NewsWest AfricaWorld Bank: Graduate blues for middle-income countries

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Posted on Wednesday, 18 April 2012 15:17

World Bank: Graduate blues for middle-income countries

By Taimour Lay

Government planners need to adjust their strategies as the changing of a country's status at international financial institutions leads to new loan terms.

photo/ reutersGraduation should be a moment to congratulate yourself for achieving a goal, but moving up in the world can bring headaches too. Successful governments progressing from low- to middle-income status often find that the system of financial assistance does not necessarily reward those that make progress.

The continent's poorest nations, with per capita GDP below $1,175, qualify for concessional loans from the World Bank's International Development Association (IDA). Payback periods are up to 40 years and interest rates can be close to zero. Countries that graduate into the middle-income club receive loans from the International Bank for Reconstruction and Development (IBRD). These are non-concessional, and terms are only slightly less onerous than commercial ones.

Also Read: Hannibal: And the debt goes on...

What's more, the former IDA recipient then has to pay back the old cheaper loans at an accelerated rate. To put it into context, the biggest IBRD borrowers last year were India, China and Brazil –daunting company for some African countries that may be middle-income on paper alone. 

Take Ghana, which graduated to middle-income status much faster than anticipated, not least because its GDP was found last year to have been underestimated by 62 percent. "The economic data we have on Africa is often terrible,'' Todd Moss of the Center for Global Development tells The Africa Report.

"[Ghana] is one of the most studied countries on the continent and the figures were way off.'' But the problem is not just unreliable numbers. Ghana's graduation will take at least three years to manage with the international financial institutions. Accra may be able to adapt, with oil revenue beginning to flow, but other countries could easily find themselves sinking back into debt, especially if their growth is mainly due to a decade of high commodity prices.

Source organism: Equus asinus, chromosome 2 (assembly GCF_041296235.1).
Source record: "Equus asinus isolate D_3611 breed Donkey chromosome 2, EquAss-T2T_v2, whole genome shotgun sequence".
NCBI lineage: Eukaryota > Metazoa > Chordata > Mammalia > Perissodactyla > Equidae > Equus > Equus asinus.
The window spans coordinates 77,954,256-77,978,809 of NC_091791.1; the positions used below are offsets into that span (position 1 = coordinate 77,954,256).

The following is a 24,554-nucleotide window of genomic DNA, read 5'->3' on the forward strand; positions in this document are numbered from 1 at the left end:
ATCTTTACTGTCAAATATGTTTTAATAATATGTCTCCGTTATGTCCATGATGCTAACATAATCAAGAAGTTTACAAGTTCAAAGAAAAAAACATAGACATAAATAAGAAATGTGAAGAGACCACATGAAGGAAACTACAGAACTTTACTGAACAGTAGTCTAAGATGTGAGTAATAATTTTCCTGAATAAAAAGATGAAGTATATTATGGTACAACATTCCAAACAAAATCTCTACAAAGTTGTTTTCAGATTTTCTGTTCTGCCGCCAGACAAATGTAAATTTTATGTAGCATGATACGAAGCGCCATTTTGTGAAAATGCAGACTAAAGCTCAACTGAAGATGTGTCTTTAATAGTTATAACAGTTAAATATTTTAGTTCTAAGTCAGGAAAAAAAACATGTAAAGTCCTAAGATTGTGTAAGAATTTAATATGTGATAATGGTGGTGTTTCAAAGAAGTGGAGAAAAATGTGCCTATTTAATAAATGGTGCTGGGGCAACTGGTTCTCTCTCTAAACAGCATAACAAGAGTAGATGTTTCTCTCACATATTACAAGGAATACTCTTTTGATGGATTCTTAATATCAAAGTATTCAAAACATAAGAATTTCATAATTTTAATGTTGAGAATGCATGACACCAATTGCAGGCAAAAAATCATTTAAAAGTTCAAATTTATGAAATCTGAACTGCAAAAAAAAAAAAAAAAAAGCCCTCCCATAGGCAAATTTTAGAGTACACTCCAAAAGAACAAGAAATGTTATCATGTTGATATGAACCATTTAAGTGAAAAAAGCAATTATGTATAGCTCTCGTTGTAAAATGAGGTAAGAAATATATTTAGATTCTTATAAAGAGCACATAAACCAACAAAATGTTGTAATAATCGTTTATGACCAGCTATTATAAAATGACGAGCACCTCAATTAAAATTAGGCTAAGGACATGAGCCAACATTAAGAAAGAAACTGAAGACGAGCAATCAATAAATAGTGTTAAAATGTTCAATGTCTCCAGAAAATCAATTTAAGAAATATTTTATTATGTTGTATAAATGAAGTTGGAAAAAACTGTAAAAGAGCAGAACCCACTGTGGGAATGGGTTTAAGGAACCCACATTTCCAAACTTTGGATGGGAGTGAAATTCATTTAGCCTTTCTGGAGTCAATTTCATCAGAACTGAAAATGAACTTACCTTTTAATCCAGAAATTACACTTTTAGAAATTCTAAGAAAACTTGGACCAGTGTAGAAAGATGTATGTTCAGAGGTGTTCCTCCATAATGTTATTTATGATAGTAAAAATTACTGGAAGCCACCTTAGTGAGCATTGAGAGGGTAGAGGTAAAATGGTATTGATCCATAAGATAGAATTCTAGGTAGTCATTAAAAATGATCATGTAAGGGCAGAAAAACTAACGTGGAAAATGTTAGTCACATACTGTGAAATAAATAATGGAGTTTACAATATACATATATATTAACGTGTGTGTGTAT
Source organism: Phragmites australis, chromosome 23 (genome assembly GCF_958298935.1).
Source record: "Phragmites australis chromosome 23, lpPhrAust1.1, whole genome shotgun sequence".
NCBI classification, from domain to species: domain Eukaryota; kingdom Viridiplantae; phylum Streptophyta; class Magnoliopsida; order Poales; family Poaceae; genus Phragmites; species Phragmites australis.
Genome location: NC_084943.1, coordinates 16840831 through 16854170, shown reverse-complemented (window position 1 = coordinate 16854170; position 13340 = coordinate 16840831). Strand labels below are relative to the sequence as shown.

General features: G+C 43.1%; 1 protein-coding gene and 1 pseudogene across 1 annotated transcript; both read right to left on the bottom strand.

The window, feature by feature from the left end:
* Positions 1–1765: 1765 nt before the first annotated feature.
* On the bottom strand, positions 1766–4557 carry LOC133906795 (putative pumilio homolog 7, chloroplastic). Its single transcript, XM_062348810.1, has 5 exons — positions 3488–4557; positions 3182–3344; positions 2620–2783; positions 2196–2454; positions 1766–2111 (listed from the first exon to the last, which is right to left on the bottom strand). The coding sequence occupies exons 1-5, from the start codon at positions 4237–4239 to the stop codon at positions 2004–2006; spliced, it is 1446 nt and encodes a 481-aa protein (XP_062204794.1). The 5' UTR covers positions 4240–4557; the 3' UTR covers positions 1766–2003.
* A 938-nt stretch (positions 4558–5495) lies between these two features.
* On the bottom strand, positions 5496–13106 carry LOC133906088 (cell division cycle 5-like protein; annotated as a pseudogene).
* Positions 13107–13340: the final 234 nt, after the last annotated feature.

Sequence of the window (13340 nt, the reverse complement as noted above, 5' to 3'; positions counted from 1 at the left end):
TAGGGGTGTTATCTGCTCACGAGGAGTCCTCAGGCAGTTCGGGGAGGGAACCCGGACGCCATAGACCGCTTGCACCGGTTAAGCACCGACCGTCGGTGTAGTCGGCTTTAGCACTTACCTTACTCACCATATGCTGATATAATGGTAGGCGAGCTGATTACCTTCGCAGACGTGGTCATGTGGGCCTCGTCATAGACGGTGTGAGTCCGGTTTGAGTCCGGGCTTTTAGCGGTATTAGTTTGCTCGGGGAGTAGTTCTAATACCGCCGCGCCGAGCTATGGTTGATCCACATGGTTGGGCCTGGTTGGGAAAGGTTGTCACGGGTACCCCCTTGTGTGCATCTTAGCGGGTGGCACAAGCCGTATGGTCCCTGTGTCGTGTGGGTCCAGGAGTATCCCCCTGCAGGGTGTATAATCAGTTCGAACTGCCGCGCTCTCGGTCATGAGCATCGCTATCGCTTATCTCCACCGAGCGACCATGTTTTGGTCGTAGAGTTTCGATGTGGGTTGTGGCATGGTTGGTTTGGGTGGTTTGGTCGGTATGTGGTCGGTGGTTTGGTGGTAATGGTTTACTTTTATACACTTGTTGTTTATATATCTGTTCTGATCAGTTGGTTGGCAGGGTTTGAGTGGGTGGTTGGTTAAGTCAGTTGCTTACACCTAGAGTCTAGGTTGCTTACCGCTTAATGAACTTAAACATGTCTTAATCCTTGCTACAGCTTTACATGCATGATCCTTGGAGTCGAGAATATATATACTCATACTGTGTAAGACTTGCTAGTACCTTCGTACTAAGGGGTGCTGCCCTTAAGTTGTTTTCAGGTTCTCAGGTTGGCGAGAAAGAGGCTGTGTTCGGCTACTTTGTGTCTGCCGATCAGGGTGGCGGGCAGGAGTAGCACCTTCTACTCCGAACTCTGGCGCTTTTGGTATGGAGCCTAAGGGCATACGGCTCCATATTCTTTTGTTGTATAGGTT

altZambia is one such case. Angola, Congo-Brazzaville, Cameroon and Djibouti are set to progress out of IDA lending in the next few years. 

The full picture 

"Their exact graduation dates will depend on a number of factors, but these countries are all technically on the cusp," adds Moss. "Nigeria is also going through a GDP rebasing exercise right now that will likely put it way over the limit."

Middle-income countries should also start to develop local capital markets, and be borrowing and financing in more diverse ways. The fiscal strain of graduating should not be too heavy, but global conditions and investor appetite for emerging market opportunities are hard to predict as the world economy continues to be reconfigured.

Also Read: Africa slow progress in human development

Critics say the World Bank has always missed the point by focusing too narrowly on GDP per capita and ignoring inequality. Sabina Alkire, director of the Oxford Poverty and Human Development Initiative who has designed an influential new human development index, says that headline numbers do not offer a true picture of how a country is doing and what help it needs.

"Sometimes countries with less GDP growth do better at alleviating poverty because they target interventions at the very poor instead of focusing only on GDP and the expanded middle class,'' she says.

This article was first published in the 2012 April edition of The Africa Report, on sale at newsstands, via our print subscription or our digital edition.



Last Updated on Wednesday, 18 April 2012 16:30

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